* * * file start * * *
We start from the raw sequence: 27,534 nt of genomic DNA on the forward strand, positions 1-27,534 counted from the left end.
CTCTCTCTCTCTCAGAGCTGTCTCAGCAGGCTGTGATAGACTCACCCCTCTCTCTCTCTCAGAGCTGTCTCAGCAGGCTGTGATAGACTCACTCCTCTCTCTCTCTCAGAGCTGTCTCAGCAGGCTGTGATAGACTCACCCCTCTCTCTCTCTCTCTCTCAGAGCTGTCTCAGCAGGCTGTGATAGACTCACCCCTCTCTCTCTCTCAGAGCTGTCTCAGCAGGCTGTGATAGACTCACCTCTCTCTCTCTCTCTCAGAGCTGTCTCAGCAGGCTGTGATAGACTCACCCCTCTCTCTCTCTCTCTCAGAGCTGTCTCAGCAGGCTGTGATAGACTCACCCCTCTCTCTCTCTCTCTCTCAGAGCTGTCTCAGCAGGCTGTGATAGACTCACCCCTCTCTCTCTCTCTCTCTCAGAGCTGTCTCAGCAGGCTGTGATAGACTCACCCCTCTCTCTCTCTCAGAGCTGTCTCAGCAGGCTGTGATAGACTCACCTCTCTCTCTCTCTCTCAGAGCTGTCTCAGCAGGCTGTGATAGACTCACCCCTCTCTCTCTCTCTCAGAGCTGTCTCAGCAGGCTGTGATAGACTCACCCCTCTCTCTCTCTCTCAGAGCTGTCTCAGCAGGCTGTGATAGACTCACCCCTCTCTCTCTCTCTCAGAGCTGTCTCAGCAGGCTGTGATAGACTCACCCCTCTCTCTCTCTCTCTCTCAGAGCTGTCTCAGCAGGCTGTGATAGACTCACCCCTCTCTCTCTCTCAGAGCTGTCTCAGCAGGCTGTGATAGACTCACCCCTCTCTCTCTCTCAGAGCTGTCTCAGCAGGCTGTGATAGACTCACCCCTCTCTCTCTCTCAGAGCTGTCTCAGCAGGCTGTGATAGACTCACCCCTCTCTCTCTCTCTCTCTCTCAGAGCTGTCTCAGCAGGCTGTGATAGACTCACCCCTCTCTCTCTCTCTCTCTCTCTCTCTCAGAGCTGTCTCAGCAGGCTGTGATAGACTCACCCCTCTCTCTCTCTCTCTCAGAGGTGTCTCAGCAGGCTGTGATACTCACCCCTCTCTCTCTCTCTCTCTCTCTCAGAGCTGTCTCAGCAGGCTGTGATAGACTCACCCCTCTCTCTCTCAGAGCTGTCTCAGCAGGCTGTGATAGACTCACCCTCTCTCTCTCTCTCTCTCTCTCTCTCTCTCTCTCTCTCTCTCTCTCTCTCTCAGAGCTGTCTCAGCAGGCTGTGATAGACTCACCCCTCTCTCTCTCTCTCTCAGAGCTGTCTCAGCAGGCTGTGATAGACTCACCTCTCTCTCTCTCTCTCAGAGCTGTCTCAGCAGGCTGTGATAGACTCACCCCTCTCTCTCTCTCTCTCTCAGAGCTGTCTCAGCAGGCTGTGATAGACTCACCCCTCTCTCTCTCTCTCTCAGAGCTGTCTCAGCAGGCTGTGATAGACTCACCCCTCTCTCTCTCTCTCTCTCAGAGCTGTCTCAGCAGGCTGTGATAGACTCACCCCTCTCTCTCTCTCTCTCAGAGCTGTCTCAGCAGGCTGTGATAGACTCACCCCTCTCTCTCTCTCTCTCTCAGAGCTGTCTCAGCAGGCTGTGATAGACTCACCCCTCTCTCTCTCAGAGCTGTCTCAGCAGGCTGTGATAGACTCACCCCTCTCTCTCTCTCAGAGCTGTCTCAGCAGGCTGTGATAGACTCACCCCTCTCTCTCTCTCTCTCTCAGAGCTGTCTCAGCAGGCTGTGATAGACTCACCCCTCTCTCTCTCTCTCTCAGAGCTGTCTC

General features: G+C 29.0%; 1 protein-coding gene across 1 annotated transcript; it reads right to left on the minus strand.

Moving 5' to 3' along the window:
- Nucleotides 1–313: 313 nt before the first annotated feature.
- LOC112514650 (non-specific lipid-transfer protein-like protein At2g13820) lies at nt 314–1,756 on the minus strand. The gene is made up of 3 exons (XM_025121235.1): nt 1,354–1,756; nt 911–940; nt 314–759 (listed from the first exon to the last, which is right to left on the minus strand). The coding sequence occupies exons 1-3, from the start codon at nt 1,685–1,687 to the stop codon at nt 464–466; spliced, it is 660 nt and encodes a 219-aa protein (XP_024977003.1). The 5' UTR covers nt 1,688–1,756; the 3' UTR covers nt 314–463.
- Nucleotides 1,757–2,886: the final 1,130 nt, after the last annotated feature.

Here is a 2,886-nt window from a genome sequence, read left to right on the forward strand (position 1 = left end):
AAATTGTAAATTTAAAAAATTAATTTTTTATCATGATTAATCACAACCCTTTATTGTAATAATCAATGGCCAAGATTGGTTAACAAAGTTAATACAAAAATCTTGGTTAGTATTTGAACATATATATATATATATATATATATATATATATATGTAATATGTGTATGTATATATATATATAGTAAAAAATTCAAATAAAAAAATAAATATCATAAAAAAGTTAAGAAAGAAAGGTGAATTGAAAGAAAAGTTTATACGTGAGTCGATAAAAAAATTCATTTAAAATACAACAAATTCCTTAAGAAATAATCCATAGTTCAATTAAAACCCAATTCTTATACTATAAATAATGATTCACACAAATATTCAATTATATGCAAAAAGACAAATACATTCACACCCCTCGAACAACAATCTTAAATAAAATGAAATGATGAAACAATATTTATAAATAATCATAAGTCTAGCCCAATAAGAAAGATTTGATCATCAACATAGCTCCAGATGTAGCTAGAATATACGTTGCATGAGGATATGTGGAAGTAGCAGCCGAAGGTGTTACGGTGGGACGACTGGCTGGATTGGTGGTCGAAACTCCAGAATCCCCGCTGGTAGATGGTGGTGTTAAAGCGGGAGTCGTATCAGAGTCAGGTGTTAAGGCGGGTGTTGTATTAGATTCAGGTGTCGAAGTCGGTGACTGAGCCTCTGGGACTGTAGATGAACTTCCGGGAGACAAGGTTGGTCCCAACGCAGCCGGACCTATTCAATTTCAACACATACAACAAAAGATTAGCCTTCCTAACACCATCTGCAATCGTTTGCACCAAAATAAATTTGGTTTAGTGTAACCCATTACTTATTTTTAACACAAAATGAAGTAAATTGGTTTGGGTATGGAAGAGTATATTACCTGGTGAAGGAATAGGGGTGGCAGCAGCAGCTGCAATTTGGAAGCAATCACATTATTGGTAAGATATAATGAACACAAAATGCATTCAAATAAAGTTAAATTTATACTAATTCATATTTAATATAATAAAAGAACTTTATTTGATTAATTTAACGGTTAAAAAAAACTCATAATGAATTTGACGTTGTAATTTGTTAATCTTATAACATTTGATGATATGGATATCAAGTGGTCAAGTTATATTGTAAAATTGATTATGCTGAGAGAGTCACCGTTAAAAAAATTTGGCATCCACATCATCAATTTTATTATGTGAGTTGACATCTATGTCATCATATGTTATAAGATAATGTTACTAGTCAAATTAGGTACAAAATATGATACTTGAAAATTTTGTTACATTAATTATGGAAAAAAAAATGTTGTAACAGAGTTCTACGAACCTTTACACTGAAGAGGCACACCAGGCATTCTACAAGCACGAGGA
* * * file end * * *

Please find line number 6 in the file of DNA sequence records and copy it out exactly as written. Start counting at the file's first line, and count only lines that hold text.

- LOC112514650 (non-specific lipid-transfer protein-like protein At2g13820) lies at nt 314–1,756 on the minus strand. The gene is made up of 3 exons (XM_025121235.1): nt 1,354–1,756; nt 911–940; nt 314–759 (listed from the first exon to the last, which is right to left on the minus strand). The coding sequence occupies exons 1-3, from the start codon at nt 1,685–1,687 to the stop codon at nt 464–466; spliced, it is 660 nt and encodes a 219-aa protein (XP_024977003.1). The 5' UTR covers nt 1,688–1,756; the 3' UTR covers nt 314–463.